Preferred embodiments of the invention will be described hereunder with reference to FIGS. 1 through 7. Before describing these embodiments, the basic construction of this invention will first be briefly described. Thus, according to this invention, two diodes and a transfer switch are used. The diodes are connected together at their anode (or cathode) electrodes by a common electrode and the transfer switch operates to connect the cathode (or anode) electrode of one diode to ground and the cathode (or anode) electrode of the other diode to a voltage source. The resistance value of a resistor in the bias circuit is selected such that when either one of the diodes is forwardly biased the other diode will be reversely biased by the potential difference across its terminals. For this reason, it is not necessary to use pin diodes such as described above but other diodes such as varactor diodes could be used. When these diodes are used, the value of the reverse bias is determined according to the operating voltage of the device and these diodes are required to have a junction capacitance that has the desired characteristic at the operating voltage. Consequently, the specific resistance of the i layer is lower than that of the pin diode. For example, the specific resistance decreases from a value higher than 160 ohm/cm to a value higher than 12 12 ohm/cm at 1 GHz, which permits ready manufacture as an epitaxially grown wafer. Where such an epitaxially grown wafer is used, it is possible to decrease the thickness of the i layer as well as the driving power. Furthermore, because the epitaxially grown wafer has an improved crystalline structure the reliability of the element is increased so that such an element is especially suitable for use as an ultra high frequency component part required to have especially high reliability.

The adverse effect upon the ease of adjustment of the Voltage Standing Wave Ratio (V.S.W.R.) caused by the insertion of such an element in a transmission circuit and upon the characteristics caused by the variation in the source voltage can be eliminated by selecting the thickness of the i layer of the element such that punch through occurs at a voltage below the minimum value of the applied voltage. The junction diameter of the diode and the impurity concentration of the i layer are selected to satisfy the characteristics required by the operating voltage and various other parameters. The above description refers to the most basic three terminal element utilizing two diodes but it is also possible to connect such elements in a plurality of stages thereby increasing the number of ports when the element is used as a switch and increasing the attenuation when the element is used as an attenuator.

The embodiments shown in FIGS. 1 through 7 will now be described. FIG. 1 shows a basic connection diagram of the ultra high frequency semiconductor device embodying the invention in which D1 and D2 designate diodes, C1 through C3 capacitors, L1 through L3 inductors, R1 a resistor, B1 a voltage source, SW a transfer switch, S1 and S2 its contacts, V1 a voltage source terminal, V2 a ground terminal, and P1 through P5 connecting terminals of which P1 represents an input terminal and P5 an output terminal. More particularly, as shown in FIG. 1, the anode electrodes of the two diodes D1 and D2 are connected together and the cathode electrode of one diode (D1 or D2) is grounded while the cathode electrode of the other diode (D2 or D1) is connected to voltage source B1 by transfer switch SW. Thus, when one diode is forwardly biased the other diode is reversely biased. For example, when terminal S1 is connected to terminal V2, and terminal S2 is connected to terminal V1, diode D1 is forwardly biased to pass a current expressed by (V-φ/R), where V represents the voltage of the source B1, φ the diffusion potential of the diode, R the resistance of resistor R1, whereas the diode D2 is reversely biased by a voltage of--(V-φ). Under these conditions, microwave power applied to the input terminal P1 reaches the output terminal P5. On the other hand, when terminal S1 is connected to terminal V1 and terminal S2 is connected to terminal V2, bias voltages opposite to those described above are applied across diodes D1 and D2 so that microwave power applied to the input terminal P1 is reflected by diode D2 and does not reach the output terminal P5. With this arrangement, by changing the connections between terminals S1, S2, V1 and V2, the circuit operates as a switch or an attenuator of a microwave signal. Reactors L1 through L3 are used for the purpose of preventing insertion of excessively large high frequency impedance. In the circuit shown in FIG. 1, it is possible to reverse the polarities of diodes D1 and D2 in which case the polarity of the source B1 must also be reversed.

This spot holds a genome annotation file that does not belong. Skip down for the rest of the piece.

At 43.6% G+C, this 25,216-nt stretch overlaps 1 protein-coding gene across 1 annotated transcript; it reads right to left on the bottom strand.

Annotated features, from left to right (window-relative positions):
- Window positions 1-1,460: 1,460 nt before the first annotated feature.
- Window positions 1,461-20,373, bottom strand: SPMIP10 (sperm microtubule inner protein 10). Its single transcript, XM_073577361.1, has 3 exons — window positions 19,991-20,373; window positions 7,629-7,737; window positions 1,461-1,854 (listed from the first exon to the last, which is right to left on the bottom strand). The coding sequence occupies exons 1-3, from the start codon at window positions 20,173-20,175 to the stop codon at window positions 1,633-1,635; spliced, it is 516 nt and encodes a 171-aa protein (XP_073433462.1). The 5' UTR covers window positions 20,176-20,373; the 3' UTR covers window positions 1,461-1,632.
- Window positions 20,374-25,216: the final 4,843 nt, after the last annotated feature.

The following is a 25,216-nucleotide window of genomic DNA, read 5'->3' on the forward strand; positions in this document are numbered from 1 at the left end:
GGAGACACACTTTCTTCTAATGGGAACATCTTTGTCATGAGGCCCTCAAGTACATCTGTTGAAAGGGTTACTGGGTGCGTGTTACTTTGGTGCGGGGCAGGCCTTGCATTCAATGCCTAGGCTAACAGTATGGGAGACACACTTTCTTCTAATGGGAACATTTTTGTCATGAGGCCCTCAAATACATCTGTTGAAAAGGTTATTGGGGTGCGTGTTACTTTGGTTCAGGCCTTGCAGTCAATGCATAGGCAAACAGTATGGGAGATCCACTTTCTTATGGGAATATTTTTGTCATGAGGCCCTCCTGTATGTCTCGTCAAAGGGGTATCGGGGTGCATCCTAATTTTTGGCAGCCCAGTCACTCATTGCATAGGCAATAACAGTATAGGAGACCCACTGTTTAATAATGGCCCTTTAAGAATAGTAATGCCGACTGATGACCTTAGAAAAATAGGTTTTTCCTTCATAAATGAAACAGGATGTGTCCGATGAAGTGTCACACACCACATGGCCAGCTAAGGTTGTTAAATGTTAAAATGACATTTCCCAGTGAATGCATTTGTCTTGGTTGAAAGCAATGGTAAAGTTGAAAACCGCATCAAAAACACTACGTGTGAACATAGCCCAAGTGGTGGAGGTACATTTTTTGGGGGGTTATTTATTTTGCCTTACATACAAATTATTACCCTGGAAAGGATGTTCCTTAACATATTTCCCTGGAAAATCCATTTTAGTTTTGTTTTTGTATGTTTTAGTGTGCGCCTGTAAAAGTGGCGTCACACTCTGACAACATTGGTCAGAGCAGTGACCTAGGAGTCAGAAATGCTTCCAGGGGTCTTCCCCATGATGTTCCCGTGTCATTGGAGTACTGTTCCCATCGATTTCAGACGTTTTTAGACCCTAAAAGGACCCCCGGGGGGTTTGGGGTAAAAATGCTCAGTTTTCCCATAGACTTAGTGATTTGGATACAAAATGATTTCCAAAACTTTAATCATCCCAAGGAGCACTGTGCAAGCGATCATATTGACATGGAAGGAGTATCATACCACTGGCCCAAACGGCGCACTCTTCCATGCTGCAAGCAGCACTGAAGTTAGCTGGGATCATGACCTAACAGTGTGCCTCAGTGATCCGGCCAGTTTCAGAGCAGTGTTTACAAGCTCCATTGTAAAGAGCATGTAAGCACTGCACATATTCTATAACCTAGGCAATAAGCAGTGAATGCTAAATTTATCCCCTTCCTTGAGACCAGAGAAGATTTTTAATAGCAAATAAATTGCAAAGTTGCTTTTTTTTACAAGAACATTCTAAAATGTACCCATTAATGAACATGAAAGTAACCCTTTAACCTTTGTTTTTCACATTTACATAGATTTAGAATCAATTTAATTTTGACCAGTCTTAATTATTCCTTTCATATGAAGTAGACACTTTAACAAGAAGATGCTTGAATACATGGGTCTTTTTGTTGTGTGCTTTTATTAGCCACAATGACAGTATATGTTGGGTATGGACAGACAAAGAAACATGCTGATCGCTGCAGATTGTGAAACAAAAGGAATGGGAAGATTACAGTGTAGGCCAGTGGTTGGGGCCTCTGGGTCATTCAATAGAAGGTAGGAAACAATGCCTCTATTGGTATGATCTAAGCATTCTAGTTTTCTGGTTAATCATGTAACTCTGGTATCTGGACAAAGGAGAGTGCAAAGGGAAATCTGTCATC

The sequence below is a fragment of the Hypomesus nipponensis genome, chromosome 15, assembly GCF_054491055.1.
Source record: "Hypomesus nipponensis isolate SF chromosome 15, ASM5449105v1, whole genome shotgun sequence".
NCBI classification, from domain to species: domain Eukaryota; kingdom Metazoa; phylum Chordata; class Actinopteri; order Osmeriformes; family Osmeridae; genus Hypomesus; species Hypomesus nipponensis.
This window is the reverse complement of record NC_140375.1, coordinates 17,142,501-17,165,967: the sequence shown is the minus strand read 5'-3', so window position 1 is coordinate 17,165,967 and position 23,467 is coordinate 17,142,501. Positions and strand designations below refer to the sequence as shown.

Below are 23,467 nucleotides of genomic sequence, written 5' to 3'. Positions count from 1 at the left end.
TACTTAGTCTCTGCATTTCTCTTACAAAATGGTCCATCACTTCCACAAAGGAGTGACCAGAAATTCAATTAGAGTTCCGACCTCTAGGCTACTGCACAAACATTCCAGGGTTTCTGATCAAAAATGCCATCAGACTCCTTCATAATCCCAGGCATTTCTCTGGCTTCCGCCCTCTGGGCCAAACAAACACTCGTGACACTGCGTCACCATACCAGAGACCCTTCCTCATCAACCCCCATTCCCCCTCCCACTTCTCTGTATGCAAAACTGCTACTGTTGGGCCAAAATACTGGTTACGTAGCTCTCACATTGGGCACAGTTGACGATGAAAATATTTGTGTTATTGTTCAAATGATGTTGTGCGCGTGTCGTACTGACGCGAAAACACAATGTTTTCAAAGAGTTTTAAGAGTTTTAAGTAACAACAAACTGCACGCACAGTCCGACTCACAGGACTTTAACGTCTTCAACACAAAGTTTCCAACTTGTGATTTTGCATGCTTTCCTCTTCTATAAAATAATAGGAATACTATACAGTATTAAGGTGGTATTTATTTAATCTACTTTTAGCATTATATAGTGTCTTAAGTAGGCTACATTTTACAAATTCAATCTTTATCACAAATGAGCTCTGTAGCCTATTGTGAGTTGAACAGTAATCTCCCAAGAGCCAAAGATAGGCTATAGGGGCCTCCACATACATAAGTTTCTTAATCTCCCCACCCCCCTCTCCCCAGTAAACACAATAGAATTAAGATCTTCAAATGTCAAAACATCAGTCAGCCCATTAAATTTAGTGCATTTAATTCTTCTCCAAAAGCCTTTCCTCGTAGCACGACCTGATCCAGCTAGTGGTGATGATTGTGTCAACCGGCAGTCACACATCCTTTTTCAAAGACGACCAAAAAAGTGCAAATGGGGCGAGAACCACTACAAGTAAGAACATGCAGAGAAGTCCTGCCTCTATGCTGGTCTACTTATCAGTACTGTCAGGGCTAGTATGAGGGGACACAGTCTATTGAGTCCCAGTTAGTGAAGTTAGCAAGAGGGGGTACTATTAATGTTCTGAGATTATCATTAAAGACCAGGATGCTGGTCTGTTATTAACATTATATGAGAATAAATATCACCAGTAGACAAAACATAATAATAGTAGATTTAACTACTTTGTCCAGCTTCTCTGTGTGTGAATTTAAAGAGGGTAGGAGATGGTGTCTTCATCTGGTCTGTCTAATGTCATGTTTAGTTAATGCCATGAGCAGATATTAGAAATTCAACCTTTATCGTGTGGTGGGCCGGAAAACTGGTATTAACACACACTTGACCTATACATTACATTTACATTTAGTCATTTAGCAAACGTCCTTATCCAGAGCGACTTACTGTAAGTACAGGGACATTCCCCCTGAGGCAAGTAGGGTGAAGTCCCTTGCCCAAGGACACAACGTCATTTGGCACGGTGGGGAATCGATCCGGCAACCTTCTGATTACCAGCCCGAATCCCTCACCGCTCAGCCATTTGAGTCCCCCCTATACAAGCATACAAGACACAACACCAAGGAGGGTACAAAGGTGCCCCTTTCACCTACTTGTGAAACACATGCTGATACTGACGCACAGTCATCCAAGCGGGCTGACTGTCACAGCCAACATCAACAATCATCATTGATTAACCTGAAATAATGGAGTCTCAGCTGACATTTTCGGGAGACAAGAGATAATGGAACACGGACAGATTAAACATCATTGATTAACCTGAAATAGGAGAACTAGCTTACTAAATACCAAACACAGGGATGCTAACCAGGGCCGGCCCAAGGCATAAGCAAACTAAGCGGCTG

FIG. 2 shows one example of the transfer switch shown in FIG. 1 comprising four transistors Tr1 through Tr4 and two clamp diodes Da and Db. In FIG. 2, when a positive signal is applied to a control terminal CON1 and a ground potential is applied to the other control terminal CON2 transistors Tr1 and Tr4 are turned ON while transistors Tr2 and Tr3 are turned OFF to interconnect terminal S2 and the source terminal V1 and to interconnect terminal S1 and the ground terminal V2.